BWW Review: Lyric Theatre's DISNEY'S WHEN YOU WISH Brings Must-See Magic to the Civic Center

BWW Review: Lyric Theatre's DISNEY'S WHEN YOU WISH Brings Must-See Magic to the Civic Center

It's undeniable that just saying the word "Disney" conjures up an instant image, thought or feeling in a person's mind and maybe heart as well. The world created by Walt Disney has become a worldwide empire spanning everything from amusement parks to movies to merchandise of all kinds. Much of that involves iconic and beloved characters, many from beloved animated movies. The movies and their characters have been around a long time and are instantly recognizable. But if you thought you could never experience them in an entirely new and different way, Lyric Theatre is here to prove you wrong. Their production of Disney's When You Wish takes those magical movie moments and brings them to life in an entirely spectacular new way.

Lyric's production has been in the making for some time. The teams of creative artists working on the show have been workshopping it and putting it together piece by piece for at least a year, culminating in the creation of the first ever indoor production (it was done only once before, at an outdoor venue in Utah). A huge catalyst for this was the permission given by Disney Theatricals to Lyric Theatre to actually create and mount this show. It's quite exciting for Lyric to be chosen from among all the theaters in the country to take on creating this kind of new work.

As for the show itself, at its most basic, it's a musical revue where all the songs come from Disney movies and musicals. Not a straight revue, it does have a plot to tie everything together. A little girl appears at the beginning, getting ready for bed. She wants to read a bedtime story but her mother puts the book away and instructs her to go to sleep. Once mom is away, the girl jumps back out of bed, gets her book and begins reading. When she does so, she is whisked away to a sort of dream world, inhabited by all of your favorite Disney characters. It's sort of like Alice in Wonderland, except instead of Wonderland, she's in Disney and instead of the White Rabbit and Cheshire Cat, she hangs out with Mulan, Hercules, Pocahontas, Belle and the Beast, and Mary Poppins, among others.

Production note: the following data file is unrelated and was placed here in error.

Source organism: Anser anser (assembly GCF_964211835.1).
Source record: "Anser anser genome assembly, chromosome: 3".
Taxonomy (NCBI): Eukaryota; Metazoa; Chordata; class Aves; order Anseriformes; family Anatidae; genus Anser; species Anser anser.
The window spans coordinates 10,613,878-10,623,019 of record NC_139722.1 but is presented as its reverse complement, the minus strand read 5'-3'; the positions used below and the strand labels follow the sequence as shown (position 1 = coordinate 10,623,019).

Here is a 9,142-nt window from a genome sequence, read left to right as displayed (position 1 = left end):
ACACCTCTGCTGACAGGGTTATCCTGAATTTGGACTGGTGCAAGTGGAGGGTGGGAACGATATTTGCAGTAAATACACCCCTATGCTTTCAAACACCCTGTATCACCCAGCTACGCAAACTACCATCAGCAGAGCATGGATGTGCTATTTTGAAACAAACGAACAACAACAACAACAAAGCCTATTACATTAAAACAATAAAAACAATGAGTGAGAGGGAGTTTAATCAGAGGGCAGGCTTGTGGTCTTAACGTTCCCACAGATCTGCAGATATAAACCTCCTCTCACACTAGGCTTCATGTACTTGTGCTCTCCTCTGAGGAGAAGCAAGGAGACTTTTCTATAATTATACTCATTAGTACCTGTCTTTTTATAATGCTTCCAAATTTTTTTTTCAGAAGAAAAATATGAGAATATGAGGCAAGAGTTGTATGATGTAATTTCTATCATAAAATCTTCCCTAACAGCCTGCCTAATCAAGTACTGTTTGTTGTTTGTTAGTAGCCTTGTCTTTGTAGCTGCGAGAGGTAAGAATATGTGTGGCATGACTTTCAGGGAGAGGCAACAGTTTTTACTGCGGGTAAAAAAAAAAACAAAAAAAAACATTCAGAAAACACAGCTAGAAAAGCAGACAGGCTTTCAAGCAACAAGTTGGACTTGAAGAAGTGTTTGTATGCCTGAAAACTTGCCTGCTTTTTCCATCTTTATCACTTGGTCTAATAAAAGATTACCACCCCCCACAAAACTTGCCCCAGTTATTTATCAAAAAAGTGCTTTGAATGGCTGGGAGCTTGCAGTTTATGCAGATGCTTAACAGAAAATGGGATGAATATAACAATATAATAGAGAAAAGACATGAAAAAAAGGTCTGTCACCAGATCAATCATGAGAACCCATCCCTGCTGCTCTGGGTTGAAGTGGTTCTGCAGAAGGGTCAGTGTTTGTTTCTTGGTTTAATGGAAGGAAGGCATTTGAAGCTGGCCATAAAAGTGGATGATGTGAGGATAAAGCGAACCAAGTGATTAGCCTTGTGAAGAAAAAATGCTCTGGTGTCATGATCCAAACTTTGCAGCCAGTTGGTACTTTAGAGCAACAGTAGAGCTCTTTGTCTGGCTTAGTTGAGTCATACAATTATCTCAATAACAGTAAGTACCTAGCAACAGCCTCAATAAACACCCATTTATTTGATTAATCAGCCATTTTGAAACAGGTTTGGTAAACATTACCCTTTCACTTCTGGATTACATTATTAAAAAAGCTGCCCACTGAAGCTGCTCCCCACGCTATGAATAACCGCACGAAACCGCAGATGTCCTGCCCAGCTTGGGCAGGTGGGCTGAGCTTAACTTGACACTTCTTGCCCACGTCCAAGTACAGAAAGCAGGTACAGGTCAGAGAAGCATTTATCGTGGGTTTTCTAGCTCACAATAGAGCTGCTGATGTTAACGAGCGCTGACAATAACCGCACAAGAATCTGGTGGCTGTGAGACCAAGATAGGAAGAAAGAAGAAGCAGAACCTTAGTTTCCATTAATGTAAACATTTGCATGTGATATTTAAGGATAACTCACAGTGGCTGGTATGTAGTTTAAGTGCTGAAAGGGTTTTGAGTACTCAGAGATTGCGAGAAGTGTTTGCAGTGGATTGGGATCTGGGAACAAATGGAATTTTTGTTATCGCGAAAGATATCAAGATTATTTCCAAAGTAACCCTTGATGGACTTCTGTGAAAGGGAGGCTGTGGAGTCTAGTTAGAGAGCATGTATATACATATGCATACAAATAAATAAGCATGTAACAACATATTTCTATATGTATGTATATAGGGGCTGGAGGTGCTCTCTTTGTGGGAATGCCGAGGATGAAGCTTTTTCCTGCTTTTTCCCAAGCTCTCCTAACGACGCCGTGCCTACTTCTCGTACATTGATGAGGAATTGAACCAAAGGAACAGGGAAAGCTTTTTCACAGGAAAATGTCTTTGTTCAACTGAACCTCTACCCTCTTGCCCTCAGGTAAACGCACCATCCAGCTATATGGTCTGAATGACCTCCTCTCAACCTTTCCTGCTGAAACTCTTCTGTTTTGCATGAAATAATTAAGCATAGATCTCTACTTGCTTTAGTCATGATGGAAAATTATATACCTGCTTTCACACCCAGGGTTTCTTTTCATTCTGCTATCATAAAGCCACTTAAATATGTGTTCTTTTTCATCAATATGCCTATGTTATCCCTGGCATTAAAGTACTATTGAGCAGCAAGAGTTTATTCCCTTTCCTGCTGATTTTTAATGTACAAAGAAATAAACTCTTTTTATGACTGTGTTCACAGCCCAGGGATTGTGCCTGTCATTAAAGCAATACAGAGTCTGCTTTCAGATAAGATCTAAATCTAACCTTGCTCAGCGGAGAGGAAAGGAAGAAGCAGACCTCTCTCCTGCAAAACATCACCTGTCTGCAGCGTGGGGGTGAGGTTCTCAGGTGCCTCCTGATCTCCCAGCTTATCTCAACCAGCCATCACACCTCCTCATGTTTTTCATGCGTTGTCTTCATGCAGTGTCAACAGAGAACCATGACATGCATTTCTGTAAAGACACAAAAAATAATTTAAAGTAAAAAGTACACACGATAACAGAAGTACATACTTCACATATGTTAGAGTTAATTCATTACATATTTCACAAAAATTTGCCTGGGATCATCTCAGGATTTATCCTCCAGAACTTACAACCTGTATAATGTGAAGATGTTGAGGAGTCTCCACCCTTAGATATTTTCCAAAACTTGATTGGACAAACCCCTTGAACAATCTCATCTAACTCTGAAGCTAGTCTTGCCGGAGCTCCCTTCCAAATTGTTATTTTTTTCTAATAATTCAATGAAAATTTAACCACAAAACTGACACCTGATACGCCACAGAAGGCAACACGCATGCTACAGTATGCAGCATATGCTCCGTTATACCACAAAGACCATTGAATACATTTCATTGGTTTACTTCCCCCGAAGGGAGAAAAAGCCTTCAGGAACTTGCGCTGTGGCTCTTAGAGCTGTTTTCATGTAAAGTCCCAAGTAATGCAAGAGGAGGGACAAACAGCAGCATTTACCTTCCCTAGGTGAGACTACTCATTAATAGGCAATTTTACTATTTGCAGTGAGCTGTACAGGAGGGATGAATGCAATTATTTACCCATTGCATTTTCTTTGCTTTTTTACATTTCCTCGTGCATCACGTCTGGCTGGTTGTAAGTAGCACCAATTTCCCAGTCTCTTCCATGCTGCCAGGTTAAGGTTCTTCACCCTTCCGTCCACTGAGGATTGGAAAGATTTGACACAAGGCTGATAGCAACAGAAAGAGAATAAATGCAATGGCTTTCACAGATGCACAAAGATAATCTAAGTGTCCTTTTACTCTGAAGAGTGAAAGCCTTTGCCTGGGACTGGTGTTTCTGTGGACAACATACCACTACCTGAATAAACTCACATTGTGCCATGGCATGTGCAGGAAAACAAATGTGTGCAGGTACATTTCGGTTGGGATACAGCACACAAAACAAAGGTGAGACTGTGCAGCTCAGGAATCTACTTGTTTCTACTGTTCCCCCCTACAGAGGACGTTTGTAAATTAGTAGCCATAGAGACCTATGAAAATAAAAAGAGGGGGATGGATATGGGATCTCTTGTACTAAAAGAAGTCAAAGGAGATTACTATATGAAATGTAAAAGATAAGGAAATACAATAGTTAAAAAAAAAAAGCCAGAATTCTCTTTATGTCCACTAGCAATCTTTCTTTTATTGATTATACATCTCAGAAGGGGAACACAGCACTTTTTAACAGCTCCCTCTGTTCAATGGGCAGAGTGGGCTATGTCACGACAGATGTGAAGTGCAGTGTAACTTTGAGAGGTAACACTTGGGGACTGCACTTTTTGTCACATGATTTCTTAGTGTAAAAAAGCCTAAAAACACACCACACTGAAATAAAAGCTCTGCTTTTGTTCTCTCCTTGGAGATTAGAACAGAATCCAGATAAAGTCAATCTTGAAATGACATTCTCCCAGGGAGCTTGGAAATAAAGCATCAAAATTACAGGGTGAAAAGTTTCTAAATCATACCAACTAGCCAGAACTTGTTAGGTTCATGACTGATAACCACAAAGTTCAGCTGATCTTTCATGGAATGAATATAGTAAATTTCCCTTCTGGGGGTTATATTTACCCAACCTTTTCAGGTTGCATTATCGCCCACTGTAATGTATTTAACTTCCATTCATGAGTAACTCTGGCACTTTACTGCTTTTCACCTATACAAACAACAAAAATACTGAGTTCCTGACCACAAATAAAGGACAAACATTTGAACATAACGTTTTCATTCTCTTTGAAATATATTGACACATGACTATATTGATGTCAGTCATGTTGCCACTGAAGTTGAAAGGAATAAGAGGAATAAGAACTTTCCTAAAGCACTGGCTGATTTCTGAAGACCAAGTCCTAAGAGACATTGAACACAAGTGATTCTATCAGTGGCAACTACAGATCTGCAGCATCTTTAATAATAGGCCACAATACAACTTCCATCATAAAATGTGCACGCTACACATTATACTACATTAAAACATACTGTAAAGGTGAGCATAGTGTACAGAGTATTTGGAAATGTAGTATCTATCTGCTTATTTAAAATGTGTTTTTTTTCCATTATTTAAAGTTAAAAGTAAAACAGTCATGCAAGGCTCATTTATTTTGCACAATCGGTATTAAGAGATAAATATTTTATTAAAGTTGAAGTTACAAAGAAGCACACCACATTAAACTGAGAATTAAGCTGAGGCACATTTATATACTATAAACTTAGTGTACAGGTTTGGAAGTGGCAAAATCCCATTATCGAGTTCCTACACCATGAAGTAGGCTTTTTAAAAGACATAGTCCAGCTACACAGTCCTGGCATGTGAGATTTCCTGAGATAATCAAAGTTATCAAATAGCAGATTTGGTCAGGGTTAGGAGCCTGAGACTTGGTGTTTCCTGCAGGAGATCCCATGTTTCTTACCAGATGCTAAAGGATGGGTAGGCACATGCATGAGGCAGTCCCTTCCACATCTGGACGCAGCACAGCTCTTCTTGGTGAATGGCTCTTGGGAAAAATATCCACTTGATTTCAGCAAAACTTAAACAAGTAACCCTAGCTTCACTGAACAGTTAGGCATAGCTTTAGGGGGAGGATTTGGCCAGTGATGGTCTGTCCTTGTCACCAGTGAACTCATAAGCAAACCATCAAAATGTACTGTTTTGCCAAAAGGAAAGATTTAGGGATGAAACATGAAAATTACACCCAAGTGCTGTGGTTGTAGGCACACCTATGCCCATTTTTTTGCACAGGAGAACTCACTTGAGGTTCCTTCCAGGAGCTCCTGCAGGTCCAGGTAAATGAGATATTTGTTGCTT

The list of movies and/or musicals with songs featured in this show is a long one and includes Aladdin, Beauty and the Beast, Cinderella, Mary Poppins, Peter Pan and The Jungle Book, among others, including some that are more recent and less well known. It's a great mix of instantly recognizable songs and ones which many in the audience won't know (you're likely to immediately want to Google some of them to find out where they came from). The crowd pleasers that everyone will expect to see, like The Little Mermaid and Beauty and the Beast, get ample stage time and big production numbers. Other shows get much less time to shine, such as Tangled, which you'll miss completely if you stay too long in the bathroom at intermission don't return in time for the beginning of Act 2. Similarly, Jasmine and Aladdin also get short shrift, doing their one song (you know the one) and barely being seen or heard from again.

While the amount of stage time for each Disney movie might be uneven, the music, as arranged and orchestrated by Jim Abbott, is universally brilliant. This show gives many of the songs a new life and reveals a universality or timelessness in them that may not have been evident before. Director Michael Baron also does amazing work keeping every moment full of magic and finding the perfect tone for those moments at the same time. Nothing in the show ever feels like you're watching a scene in an animated movie. It never feels cartoonish. There's something real and grounded to the proceedings, something genuine and sincere. That's a credit to the work of Baron and all of his incredibly talented performers.